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Old August 9, 2011, 08:33 PM   #12
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If you are reloading rifle brass you NEED a case trimmer. Not everyone reloads rifle so they don't include it in basic "kits".
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Old August 9, 2011, 11:14 PM   #13
fred68
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Ok, this is what Im talking about. This is the kind of advise I need. Not just what someone wants to sell me.

What kind of reloaders are you guys using? Im guessing from what Im reading single reloaders is the way to start. Scales? primer seaters?

Really appreciating all the advise.
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Old August 9, 2011, 11:24 PM   #14
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The sticky mentioned in post #2 answers your questions.

No offense, but it's kind of like asking "What kind of truck do you like?"

(There's the Ford camp, the Chevy camp, and the "trucks are gas guzzlers and you should drive a hybrid" camp...)

Based on your needs and budget limitations, you're going to have to select equipment.

I'd be happy to preach the virtues of the Dillon 550B for several pages, but this may not meet your requirements, though it meets mine.
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Old August 10, 2011, 01:32 AM   #15
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•What is your budget?
•How many rounds per month are you planning?
•Do you have enough space for a bench?
•How much brass have you accumulated?
•Have you read any manuals or books pertaining to reloading?
•Will you reload for competition, hunting, target shooting or SD?
•Are you a detail oriented person that enjoys repetitious work?
•Do you expect reloading will save you money?
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Old August 10, 2011, 05:49 PM   #16
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Also there are many videos on youtube you can watch and see what you are getting into.
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Old August 10, 2011, 08:24 PM   #17
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Starting simple worked for me.

I started with the kit that Lee makes that doesn't require a press. I think I paid $15 for the kit, added a plastic mallet and had everything I needed to reload my 44 mags. (Well, you have to have the components too, powder, brass etc.) I learned the basics of reloading with that gear and it wasn't too long before I bought a single stage press that I still use. I started with the 44 mag because the jacketed hollow point hunting ammo was eighty cents a shot off the shelf. Reloading my own gets it down to about 30 cents so there is a huge savings in that caliber with that bullet.

Live well, be safe
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Old August 10, 2011, 08:33 PM   #18
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Go for it and good luck.
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Old August 10, 2011, 08:56 PM   #19
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Fred, there's no shame in beginning with a LEE 50th Anniv. kit. Low-dollar start-up cost and will enable you to start slowly. Beyond that, depending on budget, maybe start with the Classic Turret.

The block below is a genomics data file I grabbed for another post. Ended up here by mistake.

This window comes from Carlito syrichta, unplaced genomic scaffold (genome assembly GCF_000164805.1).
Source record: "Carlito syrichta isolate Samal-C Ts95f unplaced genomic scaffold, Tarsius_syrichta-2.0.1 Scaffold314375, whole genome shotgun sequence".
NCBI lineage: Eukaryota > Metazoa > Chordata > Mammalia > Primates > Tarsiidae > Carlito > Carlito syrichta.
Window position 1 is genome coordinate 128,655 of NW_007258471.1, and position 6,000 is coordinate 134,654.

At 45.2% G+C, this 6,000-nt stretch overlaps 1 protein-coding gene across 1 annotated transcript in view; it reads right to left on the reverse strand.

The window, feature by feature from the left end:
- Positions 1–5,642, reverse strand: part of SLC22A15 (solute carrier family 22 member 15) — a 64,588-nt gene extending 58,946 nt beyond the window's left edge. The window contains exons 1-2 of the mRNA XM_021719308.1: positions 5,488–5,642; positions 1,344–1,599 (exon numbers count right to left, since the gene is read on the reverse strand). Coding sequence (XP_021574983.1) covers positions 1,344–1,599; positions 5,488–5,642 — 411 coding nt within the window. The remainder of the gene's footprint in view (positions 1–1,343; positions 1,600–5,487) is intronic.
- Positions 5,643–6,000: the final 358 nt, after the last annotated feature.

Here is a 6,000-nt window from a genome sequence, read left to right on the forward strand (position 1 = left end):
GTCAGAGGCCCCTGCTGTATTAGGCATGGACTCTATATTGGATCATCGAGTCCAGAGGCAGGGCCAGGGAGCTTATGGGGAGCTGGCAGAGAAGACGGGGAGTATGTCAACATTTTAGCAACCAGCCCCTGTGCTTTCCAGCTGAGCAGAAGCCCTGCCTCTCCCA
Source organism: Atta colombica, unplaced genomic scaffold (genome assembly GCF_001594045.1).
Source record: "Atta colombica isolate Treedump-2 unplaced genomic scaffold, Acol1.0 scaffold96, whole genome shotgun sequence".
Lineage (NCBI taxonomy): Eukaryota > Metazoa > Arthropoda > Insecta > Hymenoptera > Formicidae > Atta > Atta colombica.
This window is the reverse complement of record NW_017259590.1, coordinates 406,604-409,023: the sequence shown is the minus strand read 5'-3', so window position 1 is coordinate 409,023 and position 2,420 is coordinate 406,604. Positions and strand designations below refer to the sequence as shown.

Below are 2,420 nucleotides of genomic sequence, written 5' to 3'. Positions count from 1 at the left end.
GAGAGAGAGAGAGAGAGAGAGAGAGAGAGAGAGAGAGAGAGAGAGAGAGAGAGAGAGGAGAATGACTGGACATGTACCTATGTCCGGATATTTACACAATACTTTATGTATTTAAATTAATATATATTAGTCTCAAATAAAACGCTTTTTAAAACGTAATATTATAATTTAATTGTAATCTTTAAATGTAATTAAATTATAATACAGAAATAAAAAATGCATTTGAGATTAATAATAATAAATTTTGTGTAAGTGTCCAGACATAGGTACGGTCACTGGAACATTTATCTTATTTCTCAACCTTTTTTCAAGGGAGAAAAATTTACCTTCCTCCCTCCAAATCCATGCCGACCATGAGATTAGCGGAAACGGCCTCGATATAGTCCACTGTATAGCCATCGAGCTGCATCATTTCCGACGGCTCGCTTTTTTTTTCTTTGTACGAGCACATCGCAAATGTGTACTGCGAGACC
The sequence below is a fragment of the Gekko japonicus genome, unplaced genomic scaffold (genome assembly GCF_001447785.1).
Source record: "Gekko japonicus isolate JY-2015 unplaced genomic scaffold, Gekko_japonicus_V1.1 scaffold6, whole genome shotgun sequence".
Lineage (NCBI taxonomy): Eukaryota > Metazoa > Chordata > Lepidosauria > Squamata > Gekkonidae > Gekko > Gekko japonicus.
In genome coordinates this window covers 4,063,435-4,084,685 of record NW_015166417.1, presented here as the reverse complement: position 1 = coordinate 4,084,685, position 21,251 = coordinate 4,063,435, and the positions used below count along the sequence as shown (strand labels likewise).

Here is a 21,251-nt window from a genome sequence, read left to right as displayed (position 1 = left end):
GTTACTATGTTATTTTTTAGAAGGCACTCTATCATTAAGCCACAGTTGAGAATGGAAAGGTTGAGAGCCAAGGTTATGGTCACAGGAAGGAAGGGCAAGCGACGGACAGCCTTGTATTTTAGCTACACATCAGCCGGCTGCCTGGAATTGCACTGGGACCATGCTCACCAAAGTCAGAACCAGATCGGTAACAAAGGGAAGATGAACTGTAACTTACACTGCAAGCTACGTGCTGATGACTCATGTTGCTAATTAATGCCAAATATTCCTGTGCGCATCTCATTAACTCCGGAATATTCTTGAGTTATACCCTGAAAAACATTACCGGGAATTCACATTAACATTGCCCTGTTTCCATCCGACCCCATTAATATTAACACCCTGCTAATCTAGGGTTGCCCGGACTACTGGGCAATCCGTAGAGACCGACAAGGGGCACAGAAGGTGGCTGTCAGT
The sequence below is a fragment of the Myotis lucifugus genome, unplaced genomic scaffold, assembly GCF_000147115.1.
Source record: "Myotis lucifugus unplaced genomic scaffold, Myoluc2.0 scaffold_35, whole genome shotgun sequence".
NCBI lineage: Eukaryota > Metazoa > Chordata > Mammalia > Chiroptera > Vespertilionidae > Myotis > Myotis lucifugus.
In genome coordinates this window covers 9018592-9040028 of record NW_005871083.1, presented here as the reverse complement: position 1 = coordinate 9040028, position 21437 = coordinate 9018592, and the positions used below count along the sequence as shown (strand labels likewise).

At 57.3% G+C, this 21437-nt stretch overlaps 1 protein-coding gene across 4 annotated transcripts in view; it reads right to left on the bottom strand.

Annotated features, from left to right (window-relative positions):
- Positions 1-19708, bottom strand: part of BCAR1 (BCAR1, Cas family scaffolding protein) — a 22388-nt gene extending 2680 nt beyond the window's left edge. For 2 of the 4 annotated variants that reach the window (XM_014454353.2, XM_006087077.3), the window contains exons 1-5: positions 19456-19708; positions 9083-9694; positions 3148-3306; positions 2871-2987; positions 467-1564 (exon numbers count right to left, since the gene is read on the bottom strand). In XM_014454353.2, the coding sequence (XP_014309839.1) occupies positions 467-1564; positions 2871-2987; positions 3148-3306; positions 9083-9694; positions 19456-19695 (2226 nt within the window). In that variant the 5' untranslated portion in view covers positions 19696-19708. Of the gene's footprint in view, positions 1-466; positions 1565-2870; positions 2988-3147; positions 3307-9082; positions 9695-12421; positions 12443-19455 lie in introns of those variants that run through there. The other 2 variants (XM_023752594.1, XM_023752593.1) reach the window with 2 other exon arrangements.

Welcome aboard.
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Old August 10, 2011, 11:37 PM   #20
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Hi Fred!

I recommend two books:

Lyman's 49th edition Reloading Handbook:
http://www.amazon.com/Lyman-Reloadin...3036840&sr=1-1

And the ABC's of Reloading:
http://www.amazon.com/ABCs-Reloading...3036702&sr=8-7

The ABCs book gives a really good overview of ammunition and reloading. The Lyman book gives you load data that you will need when making your own ammunition.

The basic steps of reloading are:

1) Clean your brass
1a) Trim if necessary
2) Deprime
3) Resize
4) Prime
5) Bell case mouth
6) Charge cartridge
7) Seat bullet
8) Crimp cartridge

You can do this with simple hand tools, doing each step individually, a single-stage press, doing each step individually and swapping out dies for each step as you go, or you can have a progressive machine that does each step in turn with each swing of the handle, until a finished cartridge falls out at the end.

Some people advice starting off with single-stage machines so that you can focus on each step individually and understand what is going on. It is difficult to manage this in a progressive machine because with each movement of the machine 3 or more things are happening to 3 or more different cartridges simultaneously.

That said, I started off with a Lee Pro 1000 progressive reloader and have reloaded a couple of thousand rounds so far with no problems.

Your biggest fears in reloading are a no-charge (squib) or an over-charge. Overcharging obviously can blow your gun apart and injure the shooter. A squib can leave a bullet lodged in the barrel which can make the next round blow up the gun.

They say you don't generally need to worry about trimming pistol brass, because it expands radially rather than longitudinally when the charge goes off. Necked cartridges, however, exert force longitudinally and thus stretch the brass in length when the charge goes off. So most rifle brass needs to be trimmed.

It is possible to reload without cleaning your brass, but it is much harder on your dies and the amount of effort required to cycle your brass through the dies is very noticeably higher. Your chances of getting brass stuck in your dies is probably higher.

Carbide dies do not require case lubricant. Otherwise, you will need to lubricate your cases before running them through your dies or they will get stuck. Some people advocate using case lube regardless.

Some machines don't recommend certain kinds of primers. The Lee Pro 1000, for example, only recommends CCI or Winchester primers.